What do a feisty mother duck and old bike have in common? Probably nothing, except they inspired my picture books. Here I'll share the stories behind my books and two tips to help inspire you too.
My first favourite book
My earliest memories of my elementary school library are happy, albeit scrappy. These fragments consist of me quietly reading in a cosy space, flipping through a small book about the adventures of a mouse named Monty, and watching the librarian stamp books. One memory that stands out is re-reading one of my favourite children's books of all time – The Giving Tree by Shel Silverstein. I have since learned that people love or hate that story. One of the reasons I think it's classic is because the story elicits such a strong reaction from readers. My response was also intense as a child: I was heartbroken by the tree's sacrifice for the boy she loved. This story has 'stayed' with me throughout the years, and I recently bought a copy for my son to read when he's a little older. As you read this post, I am sure you can think of at least one book that has stayed with you too.
My inspiration for Ellery's Magic Bicycle
The Giving Tree was the inspiration for my second picture book, Ellery's Magic Bicycle. Both books depict a special relationship between a child and a magical object. Ellery's Magic Bicycle is also a reworking of a story I wrote years ago as part of a high school assignment. The story's title was 'My Green Bike – The Good, Bad and the Ugly'. It chronicled the life of my childhood bicycle, from when I learned to ride, to being thrown around by neighbourhood bullies, to becoming a part of my adolescent exercise regime, to eventual abandonment in the backyard shed after I grew too big for it. When I submitted the assignment, I had no idea that the next day my English teacher would give copies of it to my classmates and hold her copy aloft and say, "Now this is how you write a story!" I don't tell that anecdote to brag; I was insecure about my creative writing skills, so my teacher's pronouncement was a welcome boost to my confidence. That experience and the tremendous support of my parents are why I am a writer today. The story I'd written for my high school assignment had a similar bleak ending to The Giving Tree. For years I yearned to rework my high school assignment into a picture book, if only to rectify that sad ending! I wanted Ellery's Magic Bicycle to be as heartfelt as The Giving Tree but with a life-affirming conclusion.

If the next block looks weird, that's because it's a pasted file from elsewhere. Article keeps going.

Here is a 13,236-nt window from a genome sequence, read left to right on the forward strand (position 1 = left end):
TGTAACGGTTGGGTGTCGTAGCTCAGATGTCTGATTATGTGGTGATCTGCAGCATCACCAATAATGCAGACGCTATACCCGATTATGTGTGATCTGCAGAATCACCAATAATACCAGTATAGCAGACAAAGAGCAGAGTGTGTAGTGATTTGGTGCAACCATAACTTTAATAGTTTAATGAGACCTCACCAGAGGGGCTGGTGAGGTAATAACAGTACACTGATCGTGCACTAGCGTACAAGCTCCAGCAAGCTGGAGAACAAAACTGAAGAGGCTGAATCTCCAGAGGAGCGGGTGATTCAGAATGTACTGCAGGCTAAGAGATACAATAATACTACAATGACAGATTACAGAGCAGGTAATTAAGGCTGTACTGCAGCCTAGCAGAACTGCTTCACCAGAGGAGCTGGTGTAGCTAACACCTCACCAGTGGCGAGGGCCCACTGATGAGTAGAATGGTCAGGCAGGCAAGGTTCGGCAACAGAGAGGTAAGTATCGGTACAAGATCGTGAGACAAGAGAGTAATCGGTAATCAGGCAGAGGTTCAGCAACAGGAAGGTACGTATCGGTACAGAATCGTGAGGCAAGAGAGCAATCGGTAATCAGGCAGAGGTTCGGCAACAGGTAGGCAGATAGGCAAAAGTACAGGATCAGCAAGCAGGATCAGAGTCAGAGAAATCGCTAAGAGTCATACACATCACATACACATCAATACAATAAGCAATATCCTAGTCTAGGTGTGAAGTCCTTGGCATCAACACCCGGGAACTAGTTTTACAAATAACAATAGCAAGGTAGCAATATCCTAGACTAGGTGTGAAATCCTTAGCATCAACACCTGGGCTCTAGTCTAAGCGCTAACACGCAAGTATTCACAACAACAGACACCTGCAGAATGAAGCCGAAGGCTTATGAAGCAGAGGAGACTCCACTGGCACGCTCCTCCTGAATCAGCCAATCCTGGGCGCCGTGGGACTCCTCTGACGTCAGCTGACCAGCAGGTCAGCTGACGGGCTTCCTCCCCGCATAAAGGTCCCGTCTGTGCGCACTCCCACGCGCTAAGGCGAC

How to get ideas for your next kid's book
As you can see, the path to writing Ellery's Magic Bicycle wasn't straightforward. The story evolved from a mix of literary inspirations and a reimagining of my childhood bicycle. If you're looking for inspiration to write your own children's book, I have two suggestions:
Recall things or moments that meant a lot to you as a child or were a source of fun and hilarity to you and your family. For example, my first picture book, Eve's Ducklings, is a humorous retelling of my being chased by a protective mother duck at a lake. My grandfather, who witnessed the incident, would recount that tale with mirth for years.
If you have kept your school assignments, see if you can find any nuggets to develop into a story. As children and young adults, we don't tend to critique or filter our ideas as much, so you may find a raw gem waiting to be polished!